102 Dalmatians Review

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Three years after being imprisoned for the attempted dog-knapping of 99 Dalmatians, Cruella De Vil is seemingly rehabilitated and up for her parole. But her parole officer, Chloe, just happens to be a Dalmatian owner. Can it be too long before 'Ella' is back to her dastardly ways?


Dalmatians were bred as coach dogs, and if they don't run 50 miles a day, they go a bit loopy. After the phenomenally successful live-action 101 Dalmatians in 1996, hundreds of Dalmatian puppies were abandoned after being bought by people who mistakenly expected them to be as cute in real life as they were on screen.

This film therefore carries a 'dog is for life' message in its credits, but does far more to direct people away from Dalmatians by adding more mis-fit (and just as appealing) dogs of other breeds at the shelter, and making a hero out of the one Dalmatian who hasn't any spots, Oddball. Indeed, by the end, while you'll probably still be desperate for a dog, what kind and where from is likely to be less clear.

Ethics aside, this is great family entertainment. Right from the part-animated, part-live title credits, 102 Dalmatians manages to balance child and adult appeal, holding everyone's attention until the finale. A dodgy moment comes in the form of a talking parrot that thinks it's a Rottweiler (voiced by Eric Idle), but even he becomes not only likeable but funny within the first half hour.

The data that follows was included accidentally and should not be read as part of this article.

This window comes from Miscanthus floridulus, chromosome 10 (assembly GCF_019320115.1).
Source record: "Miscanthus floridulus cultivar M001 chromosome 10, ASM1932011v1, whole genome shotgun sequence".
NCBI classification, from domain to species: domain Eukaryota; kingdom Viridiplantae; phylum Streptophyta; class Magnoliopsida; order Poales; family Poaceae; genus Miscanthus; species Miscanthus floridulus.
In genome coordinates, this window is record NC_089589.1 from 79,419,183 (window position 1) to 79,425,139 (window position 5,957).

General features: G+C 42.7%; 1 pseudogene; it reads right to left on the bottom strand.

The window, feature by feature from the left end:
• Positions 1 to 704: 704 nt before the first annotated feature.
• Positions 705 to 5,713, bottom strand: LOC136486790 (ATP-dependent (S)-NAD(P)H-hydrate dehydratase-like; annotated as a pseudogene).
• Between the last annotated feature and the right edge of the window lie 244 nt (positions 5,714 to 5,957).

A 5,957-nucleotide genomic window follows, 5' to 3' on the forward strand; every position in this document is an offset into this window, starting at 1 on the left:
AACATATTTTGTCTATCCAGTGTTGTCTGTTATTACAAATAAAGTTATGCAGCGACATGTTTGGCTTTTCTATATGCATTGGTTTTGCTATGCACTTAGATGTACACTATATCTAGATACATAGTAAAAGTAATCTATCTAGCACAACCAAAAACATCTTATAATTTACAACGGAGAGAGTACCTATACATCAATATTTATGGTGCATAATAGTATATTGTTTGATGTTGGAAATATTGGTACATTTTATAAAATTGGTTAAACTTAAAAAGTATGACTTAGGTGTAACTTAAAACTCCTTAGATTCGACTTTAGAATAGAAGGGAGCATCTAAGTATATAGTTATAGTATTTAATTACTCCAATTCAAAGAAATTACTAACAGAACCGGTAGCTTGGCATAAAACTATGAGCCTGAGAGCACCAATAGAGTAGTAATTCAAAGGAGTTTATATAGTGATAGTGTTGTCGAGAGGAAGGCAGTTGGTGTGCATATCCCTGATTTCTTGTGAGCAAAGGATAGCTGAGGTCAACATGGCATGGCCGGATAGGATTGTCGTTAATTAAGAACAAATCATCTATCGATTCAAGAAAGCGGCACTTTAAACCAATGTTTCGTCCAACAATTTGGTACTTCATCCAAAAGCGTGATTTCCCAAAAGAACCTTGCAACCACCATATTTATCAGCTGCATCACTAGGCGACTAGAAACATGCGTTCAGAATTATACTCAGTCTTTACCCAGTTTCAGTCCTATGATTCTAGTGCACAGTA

Gruffudd and Evans (who became a real-life couple after filming ended) are a lot less wet than 101's Jeff Daniels-Joely Richardson pairing, being both devastatingly attractive while playing their roles sweetly without being sickening - the highlight being a recreation of the spaghetti scene from Lady And The Tramp.

The script throws them plenty of smart lines, but not enough adult dialogue to alienate the kids. But the real genius here is Close. In terms of physical performance, what she does here is on a par with Daniel Day-Lewis in 1989's My Left Foot. Covered in all manner of gunk, she proves herself a wonderful slapstick comedienne, while still managing to embody pure evil. Breathtakingly stunning and totally brilliant in every scene, she is never afraid to be utterly humiliated. Set aside cynical mumblings about the size of her paypacket and it's obvious that the only reason such a respected actress would put herself through such horrors is if the film was worth it - thankfully this is.

Rollicking good fun! Superior to the first live-action movie, with the humans given more to do and a pace that never lets up. A treat for dog-lovers and family audiences alike.